This month, we are celebrating National Disability Employment Awareness Month. GoodShred® is a program of Goodwill Industries of Kentucky that employs Kentuckians who face a variety of challenges in finding and keeping a job, including those with developmental disabilities, learning disabilities, and mental illness.
Working at GoodShred gives employees the ability to learn or refine a variety of transferable job skills, including customer service, truck driving, time management, and machine operation.
Thomas, who was diagnosed with bipolar disorder in 1993, has been working part-time as a production sorter for GoodShred for nearly four years.
“I like the atmosphere at GoodShred because I work with people who understand my situation and don’t judge me,” Thomas said. “I have a strong support system. If I am having a problem, I feel comfortable talking to the management team or my job coach.”
Since beginning work at GoodShred, Thomas has been enrolled in Goodwill’s community employment program, where employees work one-on-one with job counselors to set and achieve goals.
“At first, I was coaching Thomas on how to deal with unkind customers,” said Cathy Vawter, community employment specialist.
“I have an illness where my moods swing up and down,” said Thomas. “My first inclination is to get upset with customers, even though I naturally have a polite demeanor.”
Prior to working for GoodShred, Thomas was employed for ten years through the same company before being let go.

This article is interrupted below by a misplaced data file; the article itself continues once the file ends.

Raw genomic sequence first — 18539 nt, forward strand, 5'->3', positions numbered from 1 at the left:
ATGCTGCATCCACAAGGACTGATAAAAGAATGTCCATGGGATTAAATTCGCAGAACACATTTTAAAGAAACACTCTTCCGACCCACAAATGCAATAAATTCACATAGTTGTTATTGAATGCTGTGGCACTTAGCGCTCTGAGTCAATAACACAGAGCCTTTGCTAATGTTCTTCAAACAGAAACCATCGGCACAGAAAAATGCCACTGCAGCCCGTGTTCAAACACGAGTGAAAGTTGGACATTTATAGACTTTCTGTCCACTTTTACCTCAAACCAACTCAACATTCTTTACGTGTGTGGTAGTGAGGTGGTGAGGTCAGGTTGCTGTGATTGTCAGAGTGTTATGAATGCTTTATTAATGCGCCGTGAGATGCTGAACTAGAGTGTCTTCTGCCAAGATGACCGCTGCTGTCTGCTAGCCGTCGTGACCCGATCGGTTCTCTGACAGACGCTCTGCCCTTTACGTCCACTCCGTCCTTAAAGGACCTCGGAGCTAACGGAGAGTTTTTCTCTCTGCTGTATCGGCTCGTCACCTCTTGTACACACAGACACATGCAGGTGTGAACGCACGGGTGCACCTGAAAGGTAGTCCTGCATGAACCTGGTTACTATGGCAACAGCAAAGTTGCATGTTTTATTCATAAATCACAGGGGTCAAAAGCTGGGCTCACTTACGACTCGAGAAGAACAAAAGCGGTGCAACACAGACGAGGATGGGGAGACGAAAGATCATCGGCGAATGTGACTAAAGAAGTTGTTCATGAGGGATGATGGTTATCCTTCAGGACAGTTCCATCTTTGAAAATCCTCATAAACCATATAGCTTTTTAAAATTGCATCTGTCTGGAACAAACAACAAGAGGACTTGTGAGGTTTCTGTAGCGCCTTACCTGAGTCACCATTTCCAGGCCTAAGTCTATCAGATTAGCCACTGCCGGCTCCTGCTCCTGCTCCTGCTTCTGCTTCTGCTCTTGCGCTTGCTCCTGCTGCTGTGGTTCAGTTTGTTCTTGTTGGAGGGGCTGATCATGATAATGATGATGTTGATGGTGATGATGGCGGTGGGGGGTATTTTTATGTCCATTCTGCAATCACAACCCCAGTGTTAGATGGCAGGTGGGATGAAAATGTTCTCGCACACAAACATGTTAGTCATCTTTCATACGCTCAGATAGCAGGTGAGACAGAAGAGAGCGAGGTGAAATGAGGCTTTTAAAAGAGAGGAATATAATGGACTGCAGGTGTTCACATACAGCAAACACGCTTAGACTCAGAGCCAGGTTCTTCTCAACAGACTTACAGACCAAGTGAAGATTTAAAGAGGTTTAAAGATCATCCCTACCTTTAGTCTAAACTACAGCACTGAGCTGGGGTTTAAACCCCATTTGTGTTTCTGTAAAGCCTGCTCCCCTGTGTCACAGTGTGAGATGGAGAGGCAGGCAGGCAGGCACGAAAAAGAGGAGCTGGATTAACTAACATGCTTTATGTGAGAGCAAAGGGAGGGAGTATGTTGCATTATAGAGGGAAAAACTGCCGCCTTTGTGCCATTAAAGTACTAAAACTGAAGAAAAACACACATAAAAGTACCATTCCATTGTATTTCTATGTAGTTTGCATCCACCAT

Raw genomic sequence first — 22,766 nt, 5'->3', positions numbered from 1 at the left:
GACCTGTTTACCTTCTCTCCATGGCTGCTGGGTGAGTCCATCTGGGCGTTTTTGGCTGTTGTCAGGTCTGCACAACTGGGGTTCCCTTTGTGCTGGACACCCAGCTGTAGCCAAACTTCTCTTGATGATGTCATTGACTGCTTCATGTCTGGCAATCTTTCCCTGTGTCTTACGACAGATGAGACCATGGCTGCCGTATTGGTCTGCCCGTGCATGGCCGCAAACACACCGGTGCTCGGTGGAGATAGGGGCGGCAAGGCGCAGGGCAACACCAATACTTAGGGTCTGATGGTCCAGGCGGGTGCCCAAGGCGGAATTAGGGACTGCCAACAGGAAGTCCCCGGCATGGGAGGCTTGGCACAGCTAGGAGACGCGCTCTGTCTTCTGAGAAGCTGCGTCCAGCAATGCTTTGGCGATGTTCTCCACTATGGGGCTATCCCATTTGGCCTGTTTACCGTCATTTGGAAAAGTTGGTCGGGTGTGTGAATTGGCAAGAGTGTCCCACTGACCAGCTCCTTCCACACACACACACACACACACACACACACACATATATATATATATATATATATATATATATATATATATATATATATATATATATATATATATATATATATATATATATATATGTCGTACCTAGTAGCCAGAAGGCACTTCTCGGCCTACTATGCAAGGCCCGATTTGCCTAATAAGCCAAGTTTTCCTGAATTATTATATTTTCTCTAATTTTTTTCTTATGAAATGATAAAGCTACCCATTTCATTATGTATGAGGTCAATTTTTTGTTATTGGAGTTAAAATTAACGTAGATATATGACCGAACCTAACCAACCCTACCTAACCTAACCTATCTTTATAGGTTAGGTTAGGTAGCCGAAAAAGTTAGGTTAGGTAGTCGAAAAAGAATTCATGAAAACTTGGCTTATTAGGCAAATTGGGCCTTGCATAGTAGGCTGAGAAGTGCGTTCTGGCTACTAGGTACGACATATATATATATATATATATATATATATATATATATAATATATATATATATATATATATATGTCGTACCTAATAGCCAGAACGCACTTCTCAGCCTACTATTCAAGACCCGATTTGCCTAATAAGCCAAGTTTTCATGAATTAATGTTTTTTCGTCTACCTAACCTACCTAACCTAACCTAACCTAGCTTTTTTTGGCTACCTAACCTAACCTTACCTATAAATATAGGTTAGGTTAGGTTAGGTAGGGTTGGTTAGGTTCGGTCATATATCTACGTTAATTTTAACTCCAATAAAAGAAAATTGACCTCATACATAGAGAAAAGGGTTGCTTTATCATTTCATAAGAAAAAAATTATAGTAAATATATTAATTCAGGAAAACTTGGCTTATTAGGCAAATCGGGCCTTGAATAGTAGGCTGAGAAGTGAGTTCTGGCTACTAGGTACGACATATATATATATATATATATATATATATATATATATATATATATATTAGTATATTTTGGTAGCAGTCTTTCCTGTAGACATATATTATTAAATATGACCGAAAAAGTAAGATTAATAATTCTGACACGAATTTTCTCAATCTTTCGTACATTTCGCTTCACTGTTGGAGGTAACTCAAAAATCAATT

“It didn’t end well,” he explained. “My termination was a direct result of the behavior that my illness caused. I couldn’t sit still and I had racing thoughts, which are now controlled by medication.”
Thomas was unemployed for 13 months before being referred to Goodwill through Vocational Alternatives.
“GoodShred is a good fit for me, because I just can’t work in a conventional setting,” Thomas said. “My job is repetitive, and although that might sound boring, it’s what I need. Every day, I know what I have to do. I don’t have to focus on more than one task on a time, which is perfect for me, because multi-tasking flusters me. Now that I finally feel stable in a workplace, I can focus on hobbies outside of work.”
Thomas participates in living history reenactments and is currently writing a historical fiction novel.
“I’ve always been interested in history, and writing a novel allows me to teach it accurately, in a non-boring way,” he explained.
Cathy added, “I read Thomas’ novel, and as an avid reader, I was very impressed. Not only is the writing of high quality, but it takes a lot of focus and discipline to write a full book. I’m very proud of him.”